We all need a little humour in the classroom, says Val Woollven
Our deputy head has left, and we shall miss him. We gave him a good send-off and spent a few happy hours remembering all the good times we had - how he had dressed in a tutu at the school pantomime; how he revitalised the PTA by wearing shorts to meetings; and the time he called me sad for getting excited about target-setting.
His good humour, patience and friendship kept us all sane, and we hope he will be happy in his new job.
All the reminiscing reminded me of a remark made by a colleague at a school self-evaluation course. He told me how saddened he had been by the memories of his Year 6 leavers at the end-of-term assembly in the summer. Gone were the days when the children stood up and told amusing anecdotes about their teachers. His children simply announced they were pleased to have gained their level 5.
And so they should be - level 5 is cause for celebration. But what memories of primary school will this generation take with them? "Do you remember when Sir dressed in a tutu at the staff pantomime?" "And when Miss couldn't get the top off the glue bottle and then she shook itI" Do today's teachers have time to share jokes with children and play games in the classroom? Is story-time at the end of the day frowned upon because every 15 minutes should be dedicated to an objective? Is every fibre of every teacher's being now directed towards a formula-driven lesso? How much fun should children be allowed?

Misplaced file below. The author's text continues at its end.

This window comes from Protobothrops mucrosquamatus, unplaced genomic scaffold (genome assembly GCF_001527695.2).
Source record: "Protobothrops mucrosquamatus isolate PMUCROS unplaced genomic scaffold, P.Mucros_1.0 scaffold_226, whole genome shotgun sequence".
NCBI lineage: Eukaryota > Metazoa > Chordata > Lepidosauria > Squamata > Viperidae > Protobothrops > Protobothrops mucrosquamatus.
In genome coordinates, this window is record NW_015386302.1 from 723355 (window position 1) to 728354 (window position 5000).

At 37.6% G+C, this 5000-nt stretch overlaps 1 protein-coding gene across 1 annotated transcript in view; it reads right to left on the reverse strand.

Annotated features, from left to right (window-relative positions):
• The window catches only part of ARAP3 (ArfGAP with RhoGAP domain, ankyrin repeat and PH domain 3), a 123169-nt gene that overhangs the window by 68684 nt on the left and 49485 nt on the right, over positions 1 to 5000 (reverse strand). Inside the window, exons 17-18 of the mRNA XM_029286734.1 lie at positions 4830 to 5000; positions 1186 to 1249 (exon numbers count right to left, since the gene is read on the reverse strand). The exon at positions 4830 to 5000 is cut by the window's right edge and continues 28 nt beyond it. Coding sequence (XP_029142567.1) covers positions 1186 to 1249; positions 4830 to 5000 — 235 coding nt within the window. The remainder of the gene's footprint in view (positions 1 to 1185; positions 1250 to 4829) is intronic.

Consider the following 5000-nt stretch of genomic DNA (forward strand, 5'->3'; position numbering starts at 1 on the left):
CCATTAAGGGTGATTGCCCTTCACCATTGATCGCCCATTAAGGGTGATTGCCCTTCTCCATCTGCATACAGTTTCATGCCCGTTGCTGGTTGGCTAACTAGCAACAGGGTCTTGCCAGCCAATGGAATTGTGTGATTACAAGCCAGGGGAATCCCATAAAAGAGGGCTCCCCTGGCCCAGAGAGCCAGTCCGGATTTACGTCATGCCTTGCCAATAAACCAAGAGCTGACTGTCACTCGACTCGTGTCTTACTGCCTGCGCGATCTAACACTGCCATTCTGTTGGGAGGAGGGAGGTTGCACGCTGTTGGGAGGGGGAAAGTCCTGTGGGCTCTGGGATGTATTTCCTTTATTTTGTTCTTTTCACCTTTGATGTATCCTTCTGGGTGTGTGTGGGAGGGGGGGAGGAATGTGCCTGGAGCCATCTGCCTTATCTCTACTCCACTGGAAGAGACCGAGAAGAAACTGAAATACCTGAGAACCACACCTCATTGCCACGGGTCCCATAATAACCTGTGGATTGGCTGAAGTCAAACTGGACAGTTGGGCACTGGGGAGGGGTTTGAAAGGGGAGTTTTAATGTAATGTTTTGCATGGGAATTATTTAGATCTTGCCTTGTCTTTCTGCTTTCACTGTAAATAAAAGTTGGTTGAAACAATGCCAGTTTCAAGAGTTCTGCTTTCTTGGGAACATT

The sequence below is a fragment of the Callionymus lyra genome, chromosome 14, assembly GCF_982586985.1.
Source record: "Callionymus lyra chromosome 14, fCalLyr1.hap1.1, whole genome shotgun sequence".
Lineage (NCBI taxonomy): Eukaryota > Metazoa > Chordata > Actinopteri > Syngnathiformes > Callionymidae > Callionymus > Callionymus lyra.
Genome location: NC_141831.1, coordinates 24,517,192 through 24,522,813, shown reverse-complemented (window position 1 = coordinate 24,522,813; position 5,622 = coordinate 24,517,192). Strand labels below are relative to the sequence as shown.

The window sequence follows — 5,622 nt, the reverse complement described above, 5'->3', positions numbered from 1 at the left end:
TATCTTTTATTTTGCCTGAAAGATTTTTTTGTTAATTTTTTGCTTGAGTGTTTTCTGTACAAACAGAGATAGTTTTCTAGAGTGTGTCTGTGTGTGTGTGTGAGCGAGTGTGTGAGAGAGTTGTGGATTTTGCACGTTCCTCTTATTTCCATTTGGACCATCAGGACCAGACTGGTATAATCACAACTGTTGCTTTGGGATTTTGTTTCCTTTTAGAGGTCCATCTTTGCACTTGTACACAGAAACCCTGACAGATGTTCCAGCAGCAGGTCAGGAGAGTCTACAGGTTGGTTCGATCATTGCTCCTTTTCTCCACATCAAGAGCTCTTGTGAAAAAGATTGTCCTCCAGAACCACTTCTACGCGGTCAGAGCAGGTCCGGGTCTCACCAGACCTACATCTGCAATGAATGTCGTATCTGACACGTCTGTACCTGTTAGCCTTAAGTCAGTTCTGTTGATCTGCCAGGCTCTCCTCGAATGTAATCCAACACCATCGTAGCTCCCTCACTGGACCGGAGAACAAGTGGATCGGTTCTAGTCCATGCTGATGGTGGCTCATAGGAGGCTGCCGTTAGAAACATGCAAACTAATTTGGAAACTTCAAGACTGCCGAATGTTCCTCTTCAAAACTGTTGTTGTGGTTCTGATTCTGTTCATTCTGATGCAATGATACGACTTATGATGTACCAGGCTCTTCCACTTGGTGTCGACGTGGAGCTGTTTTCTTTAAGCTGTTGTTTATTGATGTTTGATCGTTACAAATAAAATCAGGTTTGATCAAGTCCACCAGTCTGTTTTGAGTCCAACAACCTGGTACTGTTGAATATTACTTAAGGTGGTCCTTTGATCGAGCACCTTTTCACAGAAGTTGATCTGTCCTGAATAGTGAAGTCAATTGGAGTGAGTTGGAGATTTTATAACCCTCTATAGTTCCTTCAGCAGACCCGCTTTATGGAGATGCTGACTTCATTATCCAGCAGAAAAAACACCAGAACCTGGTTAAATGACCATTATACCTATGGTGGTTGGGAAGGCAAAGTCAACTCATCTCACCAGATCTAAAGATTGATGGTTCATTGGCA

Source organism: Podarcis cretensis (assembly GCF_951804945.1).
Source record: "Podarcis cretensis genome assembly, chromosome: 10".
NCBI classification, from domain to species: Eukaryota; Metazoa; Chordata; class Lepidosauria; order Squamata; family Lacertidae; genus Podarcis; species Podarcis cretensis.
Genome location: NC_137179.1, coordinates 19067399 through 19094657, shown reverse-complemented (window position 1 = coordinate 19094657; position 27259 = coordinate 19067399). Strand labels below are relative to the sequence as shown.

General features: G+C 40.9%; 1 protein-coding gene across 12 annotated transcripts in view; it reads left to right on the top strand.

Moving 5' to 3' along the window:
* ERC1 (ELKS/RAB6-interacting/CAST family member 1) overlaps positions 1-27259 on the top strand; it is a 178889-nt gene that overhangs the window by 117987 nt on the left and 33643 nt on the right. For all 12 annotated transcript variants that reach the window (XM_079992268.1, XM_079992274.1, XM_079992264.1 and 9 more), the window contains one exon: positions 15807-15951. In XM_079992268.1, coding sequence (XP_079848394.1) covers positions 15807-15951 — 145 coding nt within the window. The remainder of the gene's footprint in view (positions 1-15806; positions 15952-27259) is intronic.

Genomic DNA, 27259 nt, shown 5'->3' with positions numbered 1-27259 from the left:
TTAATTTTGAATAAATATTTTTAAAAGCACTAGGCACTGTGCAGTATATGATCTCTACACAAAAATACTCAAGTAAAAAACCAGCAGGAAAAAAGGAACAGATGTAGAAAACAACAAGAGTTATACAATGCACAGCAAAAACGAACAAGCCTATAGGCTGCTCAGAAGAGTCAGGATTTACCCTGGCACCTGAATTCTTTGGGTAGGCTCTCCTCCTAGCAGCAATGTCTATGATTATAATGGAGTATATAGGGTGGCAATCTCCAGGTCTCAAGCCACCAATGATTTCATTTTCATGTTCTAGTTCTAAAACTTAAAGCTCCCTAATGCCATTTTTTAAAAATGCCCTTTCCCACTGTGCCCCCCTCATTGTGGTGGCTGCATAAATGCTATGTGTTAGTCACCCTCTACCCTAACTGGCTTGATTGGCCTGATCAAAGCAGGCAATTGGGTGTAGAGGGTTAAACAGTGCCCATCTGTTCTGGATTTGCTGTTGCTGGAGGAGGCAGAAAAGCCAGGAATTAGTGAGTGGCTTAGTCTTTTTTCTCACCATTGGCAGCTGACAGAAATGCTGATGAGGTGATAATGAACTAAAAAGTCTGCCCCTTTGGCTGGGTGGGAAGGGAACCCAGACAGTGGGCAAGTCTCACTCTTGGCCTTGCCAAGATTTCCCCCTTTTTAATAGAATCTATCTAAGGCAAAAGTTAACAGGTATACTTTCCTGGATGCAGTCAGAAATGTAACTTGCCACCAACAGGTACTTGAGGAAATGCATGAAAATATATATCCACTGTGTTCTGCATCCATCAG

I recently read an article about how a primary school had raised its standards in numeracy by being part of a scheme. In this piece, the head praised the way the teachers had followed the model - he said they were enthusiastic about the prescriptive nature of the process, as it gave them the tools to do their work. I wondered if I was in the wrong job.
The activities children remember are the ones that excite, amuse, amaze and inspire them. As teachers, we have all delivered lessons that have left us drained because the children were so enthusiastic. Of course, these lessons should be planned, assessed against criteria and be led by skills and objectives. But, every now and again, wouldn't it be wonderful to be spontaneous?
I love to hear colleagues enthuse about lessons they have just taught and how the children really understood the concept. The profession is full of talented, creative people - that's why they came into teaching.
A team of inspectors once told a primary school that they must leave time for those "special moments in the day". They gave the example of how everything should stop "if a camel passes the window". Just before the inspectors left, a creative teacher made a cardboard camel on wheels and pulled it slowly past a classroom window. No one noticed. I think our deputy might have.
Val Woollven is head of St Andrew's Church of England primary, Plymouth